As many scoutmasters have learned, January 1, 2016 brings new boy scout rank advancement requirements. The moving of requirements among the ranks is not getting much attention. Neither is the specificity of the type of service hours now required: specific conservation requirements.
The scout’s demonstration of observing his religious duties is getting attention.
The great Bobwhite Blather blog addresses the question of whether this demonstrates that the BSA is or is not a “religious organization.” His analysis is well worth a considered read.
Scoutmastercg.com’s Clarke Green contributed to this analysis, last June, when he took a look at how Baden Powell thought a Scout’s Own service should be managed. Clarke goes further in critiquing some of the current interpretations and inconsistencies in the current BSA definitions of Duty to God.
Clarke’s analysis clearly in another article demonstrates that encouraging a scout to examine his religious beliefs within the religious emblem program gives a scoutmaster the ability to avoid entering a debate on the subject of “what constitutes an acceptable religion” and still upholds the principles of Duty to God.
No matter how a scout answers the question for himself, the most important part is for his scoutmaster to encourage the scout to enter the realm of seeking answers to questions about his own beliefs. This seeking process can be either through his own self-study or with his own house of worship.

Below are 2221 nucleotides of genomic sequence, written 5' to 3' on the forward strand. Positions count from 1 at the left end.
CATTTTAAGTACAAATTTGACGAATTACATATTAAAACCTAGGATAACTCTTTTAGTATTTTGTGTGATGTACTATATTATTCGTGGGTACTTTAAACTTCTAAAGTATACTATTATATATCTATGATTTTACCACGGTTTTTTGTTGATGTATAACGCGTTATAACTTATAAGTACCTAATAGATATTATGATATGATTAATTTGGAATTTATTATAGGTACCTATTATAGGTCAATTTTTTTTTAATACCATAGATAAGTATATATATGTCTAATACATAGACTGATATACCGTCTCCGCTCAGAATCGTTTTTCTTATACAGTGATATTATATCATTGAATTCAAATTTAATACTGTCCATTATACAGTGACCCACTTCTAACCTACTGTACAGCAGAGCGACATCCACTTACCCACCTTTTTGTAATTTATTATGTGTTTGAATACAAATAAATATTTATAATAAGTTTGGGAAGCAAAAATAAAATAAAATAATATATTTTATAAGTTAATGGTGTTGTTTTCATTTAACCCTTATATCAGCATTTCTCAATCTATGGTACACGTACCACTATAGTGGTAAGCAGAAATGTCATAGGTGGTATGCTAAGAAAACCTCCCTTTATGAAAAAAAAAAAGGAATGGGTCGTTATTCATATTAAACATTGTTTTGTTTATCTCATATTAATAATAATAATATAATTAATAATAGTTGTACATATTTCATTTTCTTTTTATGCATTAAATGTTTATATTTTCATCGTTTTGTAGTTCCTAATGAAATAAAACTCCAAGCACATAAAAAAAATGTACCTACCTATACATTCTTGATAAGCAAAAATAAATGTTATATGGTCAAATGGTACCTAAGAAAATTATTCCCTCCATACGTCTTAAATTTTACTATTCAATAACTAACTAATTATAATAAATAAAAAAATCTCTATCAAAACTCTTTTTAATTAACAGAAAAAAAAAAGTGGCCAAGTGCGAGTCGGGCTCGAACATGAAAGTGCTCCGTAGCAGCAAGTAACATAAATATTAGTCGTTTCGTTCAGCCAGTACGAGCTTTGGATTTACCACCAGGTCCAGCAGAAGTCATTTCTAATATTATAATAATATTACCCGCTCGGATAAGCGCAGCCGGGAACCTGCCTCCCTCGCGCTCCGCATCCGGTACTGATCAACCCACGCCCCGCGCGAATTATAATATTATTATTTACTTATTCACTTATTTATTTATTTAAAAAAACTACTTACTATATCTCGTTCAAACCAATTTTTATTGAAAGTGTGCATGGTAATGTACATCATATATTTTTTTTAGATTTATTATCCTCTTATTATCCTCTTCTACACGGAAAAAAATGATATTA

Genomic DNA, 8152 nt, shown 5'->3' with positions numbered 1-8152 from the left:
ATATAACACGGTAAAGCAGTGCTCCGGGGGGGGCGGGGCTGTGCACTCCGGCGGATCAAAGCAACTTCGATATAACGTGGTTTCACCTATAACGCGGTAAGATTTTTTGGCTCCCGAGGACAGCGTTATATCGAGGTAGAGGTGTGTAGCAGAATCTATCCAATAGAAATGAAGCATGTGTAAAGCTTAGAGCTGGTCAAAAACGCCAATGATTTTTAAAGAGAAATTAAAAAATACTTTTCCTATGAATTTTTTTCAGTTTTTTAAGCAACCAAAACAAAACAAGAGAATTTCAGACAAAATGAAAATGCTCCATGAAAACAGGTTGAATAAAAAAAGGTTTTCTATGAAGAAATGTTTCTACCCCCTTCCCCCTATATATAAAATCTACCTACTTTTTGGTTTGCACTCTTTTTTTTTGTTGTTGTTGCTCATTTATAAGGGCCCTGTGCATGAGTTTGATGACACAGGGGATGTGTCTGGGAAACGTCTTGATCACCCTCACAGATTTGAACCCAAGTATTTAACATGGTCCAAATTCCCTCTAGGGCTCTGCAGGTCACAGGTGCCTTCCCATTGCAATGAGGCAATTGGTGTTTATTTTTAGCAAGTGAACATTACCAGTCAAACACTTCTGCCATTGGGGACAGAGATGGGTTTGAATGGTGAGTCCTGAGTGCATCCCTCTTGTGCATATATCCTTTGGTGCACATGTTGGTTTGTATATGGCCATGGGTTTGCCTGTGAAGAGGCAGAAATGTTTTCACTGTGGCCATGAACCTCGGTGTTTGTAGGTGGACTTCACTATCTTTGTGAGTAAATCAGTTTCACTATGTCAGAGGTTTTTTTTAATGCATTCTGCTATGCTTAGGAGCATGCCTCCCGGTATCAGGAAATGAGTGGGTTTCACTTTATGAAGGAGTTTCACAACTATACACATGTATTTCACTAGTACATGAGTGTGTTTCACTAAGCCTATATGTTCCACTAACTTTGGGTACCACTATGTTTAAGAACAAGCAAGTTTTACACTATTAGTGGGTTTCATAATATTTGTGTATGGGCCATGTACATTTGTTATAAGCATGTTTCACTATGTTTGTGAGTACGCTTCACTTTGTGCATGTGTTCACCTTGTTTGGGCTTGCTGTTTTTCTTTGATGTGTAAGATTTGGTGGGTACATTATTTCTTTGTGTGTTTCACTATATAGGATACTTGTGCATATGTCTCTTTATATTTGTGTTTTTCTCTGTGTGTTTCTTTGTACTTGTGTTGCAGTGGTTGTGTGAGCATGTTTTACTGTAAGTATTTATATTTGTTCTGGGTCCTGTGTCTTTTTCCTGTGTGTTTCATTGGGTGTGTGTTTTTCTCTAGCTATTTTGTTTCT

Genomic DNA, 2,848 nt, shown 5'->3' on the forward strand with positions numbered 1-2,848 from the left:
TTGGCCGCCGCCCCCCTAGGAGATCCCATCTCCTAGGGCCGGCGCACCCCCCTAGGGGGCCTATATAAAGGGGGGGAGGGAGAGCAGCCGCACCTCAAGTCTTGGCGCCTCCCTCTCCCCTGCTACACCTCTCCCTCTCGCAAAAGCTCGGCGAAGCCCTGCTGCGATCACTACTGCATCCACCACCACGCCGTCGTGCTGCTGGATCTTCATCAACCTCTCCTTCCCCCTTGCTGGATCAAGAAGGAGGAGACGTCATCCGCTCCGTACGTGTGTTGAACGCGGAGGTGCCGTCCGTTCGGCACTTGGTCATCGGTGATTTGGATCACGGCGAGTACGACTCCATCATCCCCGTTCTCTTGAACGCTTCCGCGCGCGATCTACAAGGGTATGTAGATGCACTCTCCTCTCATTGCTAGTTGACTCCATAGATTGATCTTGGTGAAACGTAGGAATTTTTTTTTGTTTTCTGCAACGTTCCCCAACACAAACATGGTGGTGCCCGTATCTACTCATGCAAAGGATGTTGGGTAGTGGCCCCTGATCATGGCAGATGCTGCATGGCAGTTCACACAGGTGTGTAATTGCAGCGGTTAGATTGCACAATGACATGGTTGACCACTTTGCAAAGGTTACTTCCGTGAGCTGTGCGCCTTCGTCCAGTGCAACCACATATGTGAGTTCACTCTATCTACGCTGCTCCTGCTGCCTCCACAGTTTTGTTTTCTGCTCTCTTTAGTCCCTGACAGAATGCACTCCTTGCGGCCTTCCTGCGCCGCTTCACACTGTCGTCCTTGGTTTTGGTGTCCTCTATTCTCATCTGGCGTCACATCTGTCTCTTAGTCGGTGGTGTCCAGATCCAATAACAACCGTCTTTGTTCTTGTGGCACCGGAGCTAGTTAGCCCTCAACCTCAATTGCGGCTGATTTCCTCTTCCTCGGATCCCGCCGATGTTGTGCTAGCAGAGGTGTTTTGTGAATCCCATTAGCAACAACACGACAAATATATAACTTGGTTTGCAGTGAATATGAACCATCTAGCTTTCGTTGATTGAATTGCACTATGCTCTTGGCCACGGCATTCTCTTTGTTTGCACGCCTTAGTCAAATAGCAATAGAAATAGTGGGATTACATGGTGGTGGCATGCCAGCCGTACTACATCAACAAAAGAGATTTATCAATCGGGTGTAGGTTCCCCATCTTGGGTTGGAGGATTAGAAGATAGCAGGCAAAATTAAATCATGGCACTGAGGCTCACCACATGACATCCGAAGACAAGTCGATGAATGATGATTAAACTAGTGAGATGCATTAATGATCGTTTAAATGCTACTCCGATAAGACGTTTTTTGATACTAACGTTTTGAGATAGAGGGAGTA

Scouting is an active process of learning. We put scouts in the position of making moral and ethical choices on a campout by deciding how to treat his patrol well, especially when things don’t always go smoothly. The Duty to God is supposed to put these questions into a realm of questions that rise about the current moment. A momentary conflict between patrol members can and should turn into a moment of learning about life outside of the patrol.
Having a working mental vocabulary of his own beliefs creates a tool for self-improvement. His actions and self-reflections within a larger context cause those self-discoveries to come faster and to have a greater impact.
These new requirements encourage religious self-exploration and not any mandatory conclusions, other than the scout is part of a larger world than just himself. He needs to figure out how he is a small part of a larger world.